Thursday, February 29, 2024
HomeNewsPoliticsShould Justice Thomas recuse in 14th Amendment case because of wife's Jan....

Should Justice Thomas recuse in 14th Amendment case because of wife’s Jan. 6 role?

In this Dec. 19, 2023, file photo, Supreme Court justice Clarence Thomas and his wife Ginni Thomas attend a memorial service for former U.S. Supreme Court Justice Sandra Day O’Connor at the National Cathedral in Washington, D.C. (Mandel Ngan/AFP via Getty Images)

(WASHINGTON) — When all nine justices of the U.S. Supreme Court signed a new ethics code last year, each pledged to step aside from a case when “impartiality might be reasonably questioned” or when a justice or a spouse has a financial interest in the dispute.

That pledge, made amid ethics questions involving Justice Clarence Thomas and some of his colleagues — and which is not independently enforced — is now being put to the test in one of the court’s most high-profile and high-stakes cases in a generation, ethics experts say.

Former President Donald Trump this week will ask the justices to overturn a Colorado Supreme Court decision which said he had “engaged in insurrection” and is ineligible for the 2024 ballot under the Constitution’s 14th Amendment.

Thomas, the court’s most senior conservative, has unique association to events at the center of the ruling.

His wife Virginia Thomas, who goes by Ginni, is a longtime conservative activist and Trump booster who helped lead the “Stop the Steal” campaign to overturn results of the 2020 election and who attended the Jan. 6, 2021, rally near the White House but did not march on the Capitol.

“Ginni Thomas was a supporter of Donald Trump’s, from pretty early on in his campaign, and she has maintained that support even through today,” said Gabe Roth, executive director of Fix the Court, a judicial watchdog group. “And those attempts to overturn the election was what led to the insurrection, which is what led to Trump being kicked off the ballot in Colorado.”

The Colorado ruling cited Trump’s “direct and express efforts, over several months, exhorting his supporters to march to the Capitol to prevent what he falsely characterized as an alleged fraud on the people of this country.”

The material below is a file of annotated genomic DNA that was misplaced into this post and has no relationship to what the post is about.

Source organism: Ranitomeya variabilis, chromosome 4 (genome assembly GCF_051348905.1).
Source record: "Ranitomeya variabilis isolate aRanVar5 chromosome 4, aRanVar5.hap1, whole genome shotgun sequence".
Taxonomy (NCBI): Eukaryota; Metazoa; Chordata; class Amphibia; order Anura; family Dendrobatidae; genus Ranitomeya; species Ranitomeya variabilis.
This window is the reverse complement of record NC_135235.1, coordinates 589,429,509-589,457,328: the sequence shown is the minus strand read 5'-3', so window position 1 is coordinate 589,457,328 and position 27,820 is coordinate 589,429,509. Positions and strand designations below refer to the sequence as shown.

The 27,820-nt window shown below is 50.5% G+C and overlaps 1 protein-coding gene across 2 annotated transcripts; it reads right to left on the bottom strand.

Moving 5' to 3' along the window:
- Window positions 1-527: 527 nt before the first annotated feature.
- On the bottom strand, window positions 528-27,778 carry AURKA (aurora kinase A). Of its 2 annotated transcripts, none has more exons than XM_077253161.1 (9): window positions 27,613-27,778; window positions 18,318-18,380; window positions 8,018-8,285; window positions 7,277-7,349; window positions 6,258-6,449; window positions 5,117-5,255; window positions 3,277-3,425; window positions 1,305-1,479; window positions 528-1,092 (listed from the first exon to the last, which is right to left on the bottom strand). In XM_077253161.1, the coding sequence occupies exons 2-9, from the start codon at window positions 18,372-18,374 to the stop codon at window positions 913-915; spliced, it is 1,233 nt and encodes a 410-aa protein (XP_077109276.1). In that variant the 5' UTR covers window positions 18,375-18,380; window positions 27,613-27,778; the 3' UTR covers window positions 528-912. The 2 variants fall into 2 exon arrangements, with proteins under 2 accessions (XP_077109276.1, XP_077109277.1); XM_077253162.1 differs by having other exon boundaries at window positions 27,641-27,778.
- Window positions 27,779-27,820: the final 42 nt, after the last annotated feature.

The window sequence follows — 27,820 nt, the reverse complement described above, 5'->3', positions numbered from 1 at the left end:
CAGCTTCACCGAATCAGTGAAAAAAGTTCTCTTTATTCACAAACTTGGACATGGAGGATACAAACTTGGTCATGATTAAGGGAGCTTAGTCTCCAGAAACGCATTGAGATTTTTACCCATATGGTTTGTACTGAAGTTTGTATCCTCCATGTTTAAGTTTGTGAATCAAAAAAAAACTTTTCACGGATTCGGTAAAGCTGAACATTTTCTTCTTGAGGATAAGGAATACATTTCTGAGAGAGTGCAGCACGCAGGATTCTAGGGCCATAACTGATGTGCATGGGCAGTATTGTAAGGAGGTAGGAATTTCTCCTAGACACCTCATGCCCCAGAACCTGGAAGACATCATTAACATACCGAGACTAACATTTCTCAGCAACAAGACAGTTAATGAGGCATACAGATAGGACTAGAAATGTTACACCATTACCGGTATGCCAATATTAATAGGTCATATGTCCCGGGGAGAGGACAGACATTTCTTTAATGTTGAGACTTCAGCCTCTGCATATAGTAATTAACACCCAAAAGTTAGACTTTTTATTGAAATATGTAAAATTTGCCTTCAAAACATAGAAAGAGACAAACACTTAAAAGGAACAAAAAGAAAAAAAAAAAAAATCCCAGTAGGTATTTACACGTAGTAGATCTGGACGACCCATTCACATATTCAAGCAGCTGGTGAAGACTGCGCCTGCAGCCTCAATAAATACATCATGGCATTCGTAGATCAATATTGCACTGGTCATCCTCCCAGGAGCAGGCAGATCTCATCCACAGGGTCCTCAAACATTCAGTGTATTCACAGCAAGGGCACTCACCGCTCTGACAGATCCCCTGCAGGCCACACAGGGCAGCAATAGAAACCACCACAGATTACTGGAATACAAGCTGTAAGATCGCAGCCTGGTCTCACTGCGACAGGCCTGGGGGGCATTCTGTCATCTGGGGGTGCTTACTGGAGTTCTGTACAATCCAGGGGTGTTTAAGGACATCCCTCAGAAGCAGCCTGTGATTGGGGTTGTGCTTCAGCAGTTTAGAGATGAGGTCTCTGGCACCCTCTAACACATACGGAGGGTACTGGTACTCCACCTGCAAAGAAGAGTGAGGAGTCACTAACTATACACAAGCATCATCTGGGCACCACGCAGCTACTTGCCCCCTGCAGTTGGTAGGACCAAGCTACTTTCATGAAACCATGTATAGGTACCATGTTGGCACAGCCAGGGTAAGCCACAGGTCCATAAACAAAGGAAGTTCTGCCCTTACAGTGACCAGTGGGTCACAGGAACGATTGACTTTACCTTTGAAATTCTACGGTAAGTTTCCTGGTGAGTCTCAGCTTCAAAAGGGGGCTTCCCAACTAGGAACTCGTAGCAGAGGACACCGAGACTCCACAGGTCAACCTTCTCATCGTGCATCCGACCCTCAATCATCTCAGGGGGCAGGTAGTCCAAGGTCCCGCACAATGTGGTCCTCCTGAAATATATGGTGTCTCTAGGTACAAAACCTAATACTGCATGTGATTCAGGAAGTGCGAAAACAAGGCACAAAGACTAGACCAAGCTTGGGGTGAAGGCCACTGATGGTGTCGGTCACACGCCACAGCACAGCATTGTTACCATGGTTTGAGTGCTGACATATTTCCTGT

Leading legal ethics experts say the activities of Ginni Thomas pose a clear conflict of interest for her husband.

“This is the easiest recusal analysis case you could ever imagine,” said James Sample, a professor and judicial ethics expert at Hofstra University Law School.

“The question isn’t, should Ginni Thomas be allowed or not allowed to engage in political advocacy,” Sample said. “The question here is, should Clarence Thomas, when Ginni Thomas engages in that political advocacy, be allowed to rule on the legitimacy or illegitimacy of that advocacy.”

Top Democrats have implored Justice Thomas to step aside.

“I’m afraid Justice Thomas, through his family, has crossed that line and he should recuse himself so there’s no question or bias in his decision,” Senate Judiciary Committee Chairman Dick Durbin, D-Ill., told ABC News.

Eight Democrats on the House Judiciary Committee wrote directly to Justice Thomas last month urging him to sit out the case.

“It is unthinkable that you could be impartial,” they wrote. “Ms. Thomas, has shown a fervent bias in favor of Mr. Trump, and it is hard to believe that her bias has no impact on you.”

Justice Thomas has not responded to Democrats’ demands and has not said whether he’ll recuse from the case, but his defenders say the calls are nothing more than a political ploy.

“I think there are people who would like to see Justice Thomas not deciding this case, and therefore they’re going to attack him,” said Carrie Severino, a former Thomas clerk and president of Judicial Crisis Network, a conservative legal advocacy group.